Investigators Isolate ""Handedness"" Gene

LEFT AND RIGHT: A wild type st 45 Xenopus embryo with rightward heart looping and counter-clockwise gut coiling is shown on the left. In contrast, a st 45 embryo that was injected with Pitx2 at the 4 cell stage exhibits leftward heart looping and clockwise gut coiling. When it comes to organ orientation, one gene can make the difference between right and left. That gene, Pitx2 , has been identified as the key to asymmetry, or "handedness," the property describing on which side of the body the

Paul Smaglik
Aug 30, 1998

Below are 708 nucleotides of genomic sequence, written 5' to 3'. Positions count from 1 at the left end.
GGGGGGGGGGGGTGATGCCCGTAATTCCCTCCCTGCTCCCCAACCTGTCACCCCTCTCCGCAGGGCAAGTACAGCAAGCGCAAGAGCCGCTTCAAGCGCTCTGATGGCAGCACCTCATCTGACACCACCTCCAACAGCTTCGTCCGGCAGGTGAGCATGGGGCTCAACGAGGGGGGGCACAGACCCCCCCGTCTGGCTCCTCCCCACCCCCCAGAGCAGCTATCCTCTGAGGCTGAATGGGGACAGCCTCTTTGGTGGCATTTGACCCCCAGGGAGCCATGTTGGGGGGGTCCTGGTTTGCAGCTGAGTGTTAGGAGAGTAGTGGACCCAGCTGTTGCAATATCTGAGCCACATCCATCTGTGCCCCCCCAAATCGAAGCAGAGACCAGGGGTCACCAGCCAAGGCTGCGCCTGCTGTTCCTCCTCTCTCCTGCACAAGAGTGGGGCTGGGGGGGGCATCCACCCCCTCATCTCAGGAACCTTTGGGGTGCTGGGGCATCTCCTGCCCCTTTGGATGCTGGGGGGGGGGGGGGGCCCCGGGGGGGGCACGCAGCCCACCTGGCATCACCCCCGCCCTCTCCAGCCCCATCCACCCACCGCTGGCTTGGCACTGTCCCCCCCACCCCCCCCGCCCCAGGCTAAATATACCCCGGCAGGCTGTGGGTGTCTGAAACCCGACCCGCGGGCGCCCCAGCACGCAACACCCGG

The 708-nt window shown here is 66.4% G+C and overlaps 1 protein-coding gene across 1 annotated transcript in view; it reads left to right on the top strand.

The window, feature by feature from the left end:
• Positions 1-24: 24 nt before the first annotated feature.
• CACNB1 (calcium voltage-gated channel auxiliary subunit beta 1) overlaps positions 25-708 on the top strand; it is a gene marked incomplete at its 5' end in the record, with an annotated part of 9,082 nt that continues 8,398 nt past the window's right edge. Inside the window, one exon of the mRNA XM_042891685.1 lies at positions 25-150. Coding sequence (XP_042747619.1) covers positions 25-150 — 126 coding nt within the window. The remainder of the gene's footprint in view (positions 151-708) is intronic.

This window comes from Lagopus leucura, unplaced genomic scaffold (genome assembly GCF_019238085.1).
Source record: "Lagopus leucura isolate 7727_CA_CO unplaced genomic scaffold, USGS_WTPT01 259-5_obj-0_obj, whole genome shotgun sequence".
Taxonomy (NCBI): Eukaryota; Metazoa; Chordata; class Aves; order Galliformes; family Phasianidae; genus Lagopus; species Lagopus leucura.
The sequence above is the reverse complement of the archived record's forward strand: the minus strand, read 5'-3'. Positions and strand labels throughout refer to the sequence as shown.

LEFT AND RIGHT: A wild type st 45 Xenopus embryo with rightward heart looping and counter-clockwise gut coiling is shown on the left. In contrast, a st 45 embryo that was injected with Pitx2 at the 4 cell stage exhibits leftward heart looping and clockwise gut coiling.
When it comes to organ orientation, one gene can make the difference between right and left. That gene, Pitx2 , has been identified as the key to asymmetry, or "handedness," the property describing on which side of the body the heart, liver, and gut form, and in what direction they grow (A.K. Ryan et al., Nature, 394:545, Aug. 6, 1998).

Earlier research had identified growth factors contributing to handedness, including sonic hedgehog ( Shh ) in chicks (M. Levin et al., Cell, 82:803-14, 1995) and nodal in mouse (J. Heymer et al., Mechanical Development, 66:5-11, 1997). But...

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